So, yes, “just approving of the intermixing that produces results you agree with” is unethical. Which is why, in my view, our best option is to totally purge religion from politics.

  9. You’re inventing stuff now Dan. You’re inventing a meaning to my words that doesn’t exist.

    We can believe all that we want to believe, privately without question and in public if we are willing to be public figures and stand by our beliefs (or change them as we see fit, but ready to accept the voters’ judgment of that).

    I said nothing about a test in my original comments about this until I responded to this post with observations of my own on your little tangent post.

    So… debate with Dan regarding Rev. Wright and his conservative ilk like Robertson, Falwell & Hagee is impossible. He won’t address the facts, he won’t debate the issues. He’ll invent a sideshow and move on to that.

    Thank you, I’ve seen enough of this diversion. The truth (or basic reality) is obviously too hard to handle for Dan…..

  10. Eddie,

    Your ad hominem attack is noted.

    We can believe all that we want to believe, privately without question and in public if we are willing to be public figures and stand by our beliefs (or change them as we see fit, but ready to accept the voters’ judgment of that).

    It appears that this reiterates your earlier belief, implying that theological opinions of candidates and their supporters are valid topics of political criticism and vote-choice.

    Your earlier comment [1] seemed to state that those who gave the wrong answer to the question of whom is going to Heaven and Hell should be placed on the wrong side of a political quarantine line.

    This is a very interesting claim. I’ve been running it through my head. It would be a religious test, one to be powered through the voters than than through the law-courts. I have been trying to think of situations in which answers to theological questions would matter to me in more than a parochial sense. I don’t think they do… but I am not sure of this.

    Do you care to defend your assertion, state that it is a first principle (defensible only by itself), renounce it, or describe how I have misread you?

    (PS: Bad hyperlink above corrected. The correct link appears as [1])


  11. Actually, I would support religious tests for elected officials. If the candidate cannot answer basic questions about the beliefs of mainstream religions, they are open for ridicule.

    The focus of American politics seems to be Christianity, but questions about the Jewish and Islamic faith could also rapidly discredit the misinformed. The Right is replete with bible-thumpers who’ve never opened it and the Left is chock-full of bible-burners who’ve done the same.

    It’s helpful to keep in mind that TDAXP the mall co-shopping, chinese lunch co-eating, evening beer co-drinker is a different guy than TDAXP the blogger and debate partner. Don’t get too riled up if you disagree on a blog post.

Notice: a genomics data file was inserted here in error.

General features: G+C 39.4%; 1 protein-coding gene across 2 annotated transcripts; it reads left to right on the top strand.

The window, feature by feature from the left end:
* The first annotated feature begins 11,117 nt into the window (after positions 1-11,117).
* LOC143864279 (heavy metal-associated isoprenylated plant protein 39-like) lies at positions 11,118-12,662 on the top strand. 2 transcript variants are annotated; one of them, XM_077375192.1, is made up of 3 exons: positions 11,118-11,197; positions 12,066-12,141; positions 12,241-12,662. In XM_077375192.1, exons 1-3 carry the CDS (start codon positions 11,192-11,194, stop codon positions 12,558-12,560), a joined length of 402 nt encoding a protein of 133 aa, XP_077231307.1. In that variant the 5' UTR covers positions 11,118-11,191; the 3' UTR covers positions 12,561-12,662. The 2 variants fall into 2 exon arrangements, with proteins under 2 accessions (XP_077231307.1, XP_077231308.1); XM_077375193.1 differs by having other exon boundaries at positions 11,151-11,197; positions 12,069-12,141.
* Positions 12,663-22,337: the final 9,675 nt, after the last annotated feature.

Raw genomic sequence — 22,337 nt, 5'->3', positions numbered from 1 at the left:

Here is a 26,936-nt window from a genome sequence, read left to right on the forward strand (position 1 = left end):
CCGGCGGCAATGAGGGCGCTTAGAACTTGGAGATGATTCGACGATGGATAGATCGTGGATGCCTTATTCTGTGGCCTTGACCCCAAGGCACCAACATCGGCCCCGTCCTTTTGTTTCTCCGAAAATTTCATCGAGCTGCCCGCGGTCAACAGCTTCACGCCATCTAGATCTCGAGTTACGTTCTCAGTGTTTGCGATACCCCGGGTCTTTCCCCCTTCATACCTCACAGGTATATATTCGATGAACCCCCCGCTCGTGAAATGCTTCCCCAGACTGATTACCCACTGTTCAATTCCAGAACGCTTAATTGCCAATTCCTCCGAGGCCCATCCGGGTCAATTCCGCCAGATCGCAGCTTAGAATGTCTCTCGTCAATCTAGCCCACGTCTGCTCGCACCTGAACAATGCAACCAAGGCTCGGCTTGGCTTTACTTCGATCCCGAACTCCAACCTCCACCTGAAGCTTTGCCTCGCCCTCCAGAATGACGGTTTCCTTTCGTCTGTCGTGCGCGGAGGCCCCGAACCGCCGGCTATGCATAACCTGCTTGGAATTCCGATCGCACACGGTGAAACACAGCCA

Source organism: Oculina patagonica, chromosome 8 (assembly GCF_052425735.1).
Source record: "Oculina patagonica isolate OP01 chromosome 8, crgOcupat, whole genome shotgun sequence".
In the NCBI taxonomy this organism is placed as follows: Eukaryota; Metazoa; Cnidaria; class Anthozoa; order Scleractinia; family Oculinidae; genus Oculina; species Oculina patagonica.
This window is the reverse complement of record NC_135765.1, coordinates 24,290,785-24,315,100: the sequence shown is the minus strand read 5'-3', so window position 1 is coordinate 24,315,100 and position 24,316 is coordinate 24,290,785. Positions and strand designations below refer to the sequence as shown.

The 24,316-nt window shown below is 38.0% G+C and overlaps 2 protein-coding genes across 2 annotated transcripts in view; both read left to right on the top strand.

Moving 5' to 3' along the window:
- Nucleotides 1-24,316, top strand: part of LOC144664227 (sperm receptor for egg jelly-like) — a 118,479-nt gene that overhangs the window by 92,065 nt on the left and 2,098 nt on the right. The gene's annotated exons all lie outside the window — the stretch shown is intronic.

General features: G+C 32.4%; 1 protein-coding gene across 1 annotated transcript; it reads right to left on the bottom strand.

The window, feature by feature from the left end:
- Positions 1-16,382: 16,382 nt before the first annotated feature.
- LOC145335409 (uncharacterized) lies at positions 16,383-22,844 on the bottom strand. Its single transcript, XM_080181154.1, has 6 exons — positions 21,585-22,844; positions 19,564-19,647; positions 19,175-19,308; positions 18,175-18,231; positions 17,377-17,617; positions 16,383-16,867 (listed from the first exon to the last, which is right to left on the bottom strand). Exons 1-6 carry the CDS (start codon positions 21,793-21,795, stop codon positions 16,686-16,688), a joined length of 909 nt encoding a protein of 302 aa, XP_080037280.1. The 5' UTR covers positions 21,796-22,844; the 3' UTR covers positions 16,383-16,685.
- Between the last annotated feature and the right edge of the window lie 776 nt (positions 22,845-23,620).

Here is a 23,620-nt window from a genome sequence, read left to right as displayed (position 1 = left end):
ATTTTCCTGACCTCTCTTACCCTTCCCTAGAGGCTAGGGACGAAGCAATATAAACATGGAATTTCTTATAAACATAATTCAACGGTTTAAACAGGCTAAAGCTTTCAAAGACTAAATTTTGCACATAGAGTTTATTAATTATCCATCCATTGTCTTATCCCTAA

12. Absolutely. For me, it is generally a pleasant, often fascinating and invigorating from my utterly unchallenging civilian job…. Nothing personal.

    The only two issues I would ever take personally are rarely visited by Dan and we are on the same side of it I would think… (veterans issues & school vouchers). Regardless, having met the gentleman who operates this blog and been shown incredible hospitality by him and his family when they had little responsibility or even reason to do so… I would likely shut the hell up anyway and accept that differing opinions sometimes don’t need to be discussed!

  13. You some funny guys!

    First, if the religious test is over who is going to heaven, you’ve got your work cut out for you. Just among the protestant denominations there are substantial differences of opinion about that. Try predestination, grace, baptism for remission of sin, good works – need I go on.

    With the exception of the U.S., Soviet Union, China and a few other countries, governments are either extensions of religions, or tightly coupled with religions, and reflect their beliefs and dogmas. The most basic tenant of Muslim extremism is that governments in Muslim countries should conform to Muslim doctrine and Sharia law (in fact they would prefer it in all countries).

    In the U.S., both secular and religious speech are protected under the constitution.

    To a large extent, our ethics, morals, and laws are based on religious beliefs and principals. Our countries founders were overwhelmingly protestant christians and unabashedly were guided by their religious pricipals and beliefs.

    As for AIDS, it is not clear to me that people with the disease were shunned out of religious predijuce or fear. My daughter is a nurse and I can tell you that she and her associates are scared spitless every time they get a needle stick because of AIDS.

    Moreover, I doubt if most people can separate the boundries between secular and religious principles as they apply to governing their lives.

    Finally, the difference in the criticism between many fundamentalist clery and Rev. Wright is that Wright’s diatribes are mostly secular and political, based on historical and anti-white, anti-government conspiricy theorys with an overtone of hate, delivered from the pulpit and the fundamentalist diatribes were basically religious and political based on religious belief and interpertation, whether you agree with them or not.

    So, good luck separating politics and religion.